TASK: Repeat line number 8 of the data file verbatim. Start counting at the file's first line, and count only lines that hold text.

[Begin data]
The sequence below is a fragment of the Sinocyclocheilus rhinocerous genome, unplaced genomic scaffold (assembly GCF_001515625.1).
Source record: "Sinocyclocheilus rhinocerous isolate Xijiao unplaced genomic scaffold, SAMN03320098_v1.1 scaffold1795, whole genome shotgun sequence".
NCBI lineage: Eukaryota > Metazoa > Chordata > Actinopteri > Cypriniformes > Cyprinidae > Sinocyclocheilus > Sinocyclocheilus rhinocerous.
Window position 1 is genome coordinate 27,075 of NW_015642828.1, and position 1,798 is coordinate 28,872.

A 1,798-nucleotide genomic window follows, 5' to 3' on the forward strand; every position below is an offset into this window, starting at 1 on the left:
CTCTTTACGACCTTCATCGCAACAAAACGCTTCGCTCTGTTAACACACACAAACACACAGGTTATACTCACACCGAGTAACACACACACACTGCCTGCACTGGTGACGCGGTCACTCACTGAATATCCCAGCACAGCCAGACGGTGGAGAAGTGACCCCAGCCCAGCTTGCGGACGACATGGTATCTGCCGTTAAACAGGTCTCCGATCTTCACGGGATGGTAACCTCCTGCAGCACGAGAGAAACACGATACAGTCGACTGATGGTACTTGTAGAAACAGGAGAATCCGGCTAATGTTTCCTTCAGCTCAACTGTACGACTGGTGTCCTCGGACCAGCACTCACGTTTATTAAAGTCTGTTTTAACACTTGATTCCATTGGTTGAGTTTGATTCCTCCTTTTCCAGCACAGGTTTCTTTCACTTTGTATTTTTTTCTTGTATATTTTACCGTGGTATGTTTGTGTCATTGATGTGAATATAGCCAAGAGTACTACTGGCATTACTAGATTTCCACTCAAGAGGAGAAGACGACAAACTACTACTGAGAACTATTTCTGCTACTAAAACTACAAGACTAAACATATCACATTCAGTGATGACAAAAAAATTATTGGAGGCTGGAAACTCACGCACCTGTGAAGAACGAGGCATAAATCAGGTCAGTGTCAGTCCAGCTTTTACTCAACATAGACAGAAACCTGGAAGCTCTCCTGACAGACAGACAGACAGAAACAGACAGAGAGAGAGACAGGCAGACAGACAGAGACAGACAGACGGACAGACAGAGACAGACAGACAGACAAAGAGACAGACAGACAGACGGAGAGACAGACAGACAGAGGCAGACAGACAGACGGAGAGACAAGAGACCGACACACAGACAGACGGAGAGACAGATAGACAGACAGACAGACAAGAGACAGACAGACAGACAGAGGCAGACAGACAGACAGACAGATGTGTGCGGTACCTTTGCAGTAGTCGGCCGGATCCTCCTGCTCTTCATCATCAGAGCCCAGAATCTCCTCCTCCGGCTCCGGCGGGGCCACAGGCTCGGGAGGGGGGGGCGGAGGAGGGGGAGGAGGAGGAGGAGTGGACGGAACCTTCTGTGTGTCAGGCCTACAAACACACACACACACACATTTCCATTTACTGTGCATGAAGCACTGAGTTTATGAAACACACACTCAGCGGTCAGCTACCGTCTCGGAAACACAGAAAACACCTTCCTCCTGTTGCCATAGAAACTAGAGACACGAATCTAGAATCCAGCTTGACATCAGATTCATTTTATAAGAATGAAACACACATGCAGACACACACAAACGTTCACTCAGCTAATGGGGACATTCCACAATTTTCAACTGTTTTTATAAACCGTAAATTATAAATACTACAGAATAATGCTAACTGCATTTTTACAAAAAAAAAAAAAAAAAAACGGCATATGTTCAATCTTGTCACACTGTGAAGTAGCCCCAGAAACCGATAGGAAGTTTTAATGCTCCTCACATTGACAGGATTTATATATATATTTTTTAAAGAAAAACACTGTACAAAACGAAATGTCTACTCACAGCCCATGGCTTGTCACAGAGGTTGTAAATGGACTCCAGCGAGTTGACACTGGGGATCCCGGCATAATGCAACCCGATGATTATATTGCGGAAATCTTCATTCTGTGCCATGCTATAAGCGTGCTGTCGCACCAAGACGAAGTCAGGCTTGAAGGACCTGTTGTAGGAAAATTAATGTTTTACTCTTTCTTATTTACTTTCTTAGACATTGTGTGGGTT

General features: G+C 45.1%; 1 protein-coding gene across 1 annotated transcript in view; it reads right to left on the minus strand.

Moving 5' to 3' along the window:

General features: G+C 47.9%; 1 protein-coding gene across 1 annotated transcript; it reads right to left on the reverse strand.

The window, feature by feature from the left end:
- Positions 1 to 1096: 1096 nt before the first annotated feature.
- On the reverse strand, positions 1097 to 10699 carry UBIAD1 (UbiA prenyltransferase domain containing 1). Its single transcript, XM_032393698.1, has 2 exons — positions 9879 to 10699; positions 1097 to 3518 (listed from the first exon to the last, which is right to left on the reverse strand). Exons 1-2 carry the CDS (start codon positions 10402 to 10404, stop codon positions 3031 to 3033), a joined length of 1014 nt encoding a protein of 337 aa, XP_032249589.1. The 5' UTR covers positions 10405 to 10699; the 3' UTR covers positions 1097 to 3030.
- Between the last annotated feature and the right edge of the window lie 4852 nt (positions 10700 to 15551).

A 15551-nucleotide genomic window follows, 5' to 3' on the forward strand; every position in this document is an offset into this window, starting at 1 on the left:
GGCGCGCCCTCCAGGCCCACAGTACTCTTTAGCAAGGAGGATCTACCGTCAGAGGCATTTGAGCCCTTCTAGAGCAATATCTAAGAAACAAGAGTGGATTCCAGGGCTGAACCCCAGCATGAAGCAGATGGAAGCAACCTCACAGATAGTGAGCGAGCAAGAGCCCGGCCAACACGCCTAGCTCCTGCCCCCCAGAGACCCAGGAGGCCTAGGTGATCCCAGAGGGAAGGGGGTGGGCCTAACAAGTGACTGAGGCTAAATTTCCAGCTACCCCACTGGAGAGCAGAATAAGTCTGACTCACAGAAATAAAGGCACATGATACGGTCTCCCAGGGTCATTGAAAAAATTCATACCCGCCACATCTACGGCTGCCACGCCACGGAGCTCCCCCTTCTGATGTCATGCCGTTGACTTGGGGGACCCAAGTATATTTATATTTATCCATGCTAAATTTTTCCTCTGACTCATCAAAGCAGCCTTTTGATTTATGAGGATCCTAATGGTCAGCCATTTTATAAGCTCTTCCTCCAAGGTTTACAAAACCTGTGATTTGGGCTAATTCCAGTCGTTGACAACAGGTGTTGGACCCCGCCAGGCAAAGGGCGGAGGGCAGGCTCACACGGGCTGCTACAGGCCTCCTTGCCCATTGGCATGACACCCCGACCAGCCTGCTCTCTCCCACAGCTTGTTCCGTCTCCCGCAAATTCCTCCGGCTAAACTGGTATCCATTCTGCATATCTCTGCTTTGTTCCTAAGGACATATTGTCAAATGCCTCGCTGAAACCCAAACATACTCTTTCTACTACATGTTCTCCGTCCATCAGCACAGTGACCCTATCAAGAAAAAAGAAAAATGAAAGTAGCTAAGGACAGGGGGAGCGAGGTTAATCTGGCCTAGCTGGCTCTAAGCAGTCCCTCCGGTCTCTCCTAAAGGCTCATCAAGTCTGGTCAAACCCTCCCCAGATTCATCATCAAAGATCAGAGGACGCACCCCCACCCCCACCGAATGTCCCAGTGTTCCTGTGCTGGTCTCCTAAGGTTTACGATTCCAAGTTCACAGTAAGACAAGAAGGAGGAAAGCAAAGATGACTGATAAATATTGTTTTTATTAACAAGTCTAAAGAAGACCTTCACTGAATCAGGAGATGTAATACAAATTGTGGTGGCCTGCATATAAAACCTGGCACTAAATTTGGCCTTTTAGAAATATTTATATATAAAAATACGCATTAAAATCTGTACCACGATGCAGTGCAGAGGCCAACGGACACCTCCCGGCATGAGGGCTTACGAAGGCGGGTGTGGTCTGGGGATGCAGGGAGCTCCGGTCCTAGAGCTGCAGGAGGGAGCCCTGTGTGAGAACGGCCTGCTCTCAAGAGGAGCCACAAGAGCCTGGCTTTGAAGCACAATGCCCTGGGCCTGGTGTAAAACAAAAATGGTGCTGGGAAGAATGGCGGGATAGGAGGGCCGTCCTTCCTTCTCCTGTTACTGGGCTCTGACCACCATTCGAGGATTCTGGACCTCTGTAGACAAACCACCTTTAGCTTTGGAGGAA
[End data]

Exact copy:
Moving 5' to 3' along the window: